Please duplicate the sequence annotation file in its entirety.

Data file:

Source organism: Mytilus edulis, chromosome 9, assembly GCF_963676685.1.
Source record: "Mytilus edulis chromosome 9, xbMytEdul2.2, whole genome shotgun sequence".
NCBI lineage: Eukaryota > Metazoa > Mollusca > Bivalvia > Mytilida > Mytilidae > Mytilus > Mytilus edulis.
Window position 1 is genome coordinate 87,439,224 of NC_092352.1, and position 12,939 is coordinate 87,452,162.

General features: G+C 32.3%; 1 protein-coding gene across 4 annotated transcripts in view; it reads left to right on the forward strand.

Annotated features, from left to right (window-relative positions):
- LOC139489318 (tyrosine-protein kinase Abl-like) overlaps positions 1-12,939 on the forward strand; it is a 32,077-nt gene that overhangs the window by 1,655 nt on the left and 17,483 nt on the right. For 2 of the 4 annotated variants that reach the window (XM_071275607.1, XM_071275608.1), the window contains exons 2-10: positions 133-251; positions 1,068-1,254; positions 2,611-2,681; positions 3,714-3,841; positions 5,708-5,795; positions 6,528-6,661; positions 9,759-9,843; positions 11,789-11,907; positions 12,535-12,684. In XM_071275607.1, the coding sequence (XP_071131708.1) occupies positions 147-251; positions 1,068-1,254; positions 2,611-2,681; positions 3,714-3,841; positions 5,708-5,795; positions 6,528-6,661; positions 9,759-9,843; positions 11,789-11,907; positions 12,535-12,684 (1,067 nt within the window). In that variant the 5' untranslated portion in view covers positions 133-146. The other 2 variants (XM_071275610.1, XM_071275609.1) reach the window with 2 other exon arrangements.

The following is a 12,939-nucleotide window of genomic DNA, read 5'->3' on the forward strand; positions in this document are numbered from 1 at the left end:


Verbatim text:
Source organism: Mytilus edulis, chromosome 9, assembly GCF_963676685.1.
Source record: "Mytilus edulis chromosome 9, xbMytEdul2.2, whole genome shotgun sequence".
NCBI lineage: Eukaryota > Metazoa > Mollusca > Bivalvia > Mytilida > Mytilidae > Mytilus > Mytilus edulis.
Window position 1 is genome coordinate 87,439,224 of NC_092352.1, and position 12,939 is coordinate 87,452,162.

General features: G+C 32.3%; 1 protein-coding gene across 4 annotated transcripts in view; it reads left to right on the forward strand.

Annotated features, from left to right (window-relative positions):
- LOC139489318 (tyrosine-protein kinase Abl-like) overlaps positions 1-12,939 on the forward strand; it is a 32,077-nt gene that overhangs the window by 1,655 nt on the left and 17,483 nt on the right. For 2 of the 4 annotated variants that reach the window (XM_071275607.1, XM_071275608.1), the window contains exons 2-10: positions 133-251; positions 1,068-1,254; positions 2,611-2,681; positions 3,714-3,841; positions 5,708-5,795; positions 6,528-6,661; positions 9,759-9,843; positions 11,789-11,907; positions 12,535-12,684. In XM_071275607.1, the coding sequence (XP_071131708.1) occupies positions 147-251; positions 1,068-1,254; positions 2,611-2,681; positions 3,714-3,841; positions 5,708-5,795; positions 6,528-6,661; positions 9,759-9,843; positions 11,789-11,907; positions 12,535-12,684 (1,067 nt within the window). In that variant the 5' untranslated portion in view covers positions 133-146. The other 2 variants (XM_071275610.1, XM_071275609.1) reach the window with 2 other exon arrangements.

The following is a 12,939-nucleotide window of genomic DNA, read 5'->3' on the forward strand; positions in this document are numbered from 1 at the left end: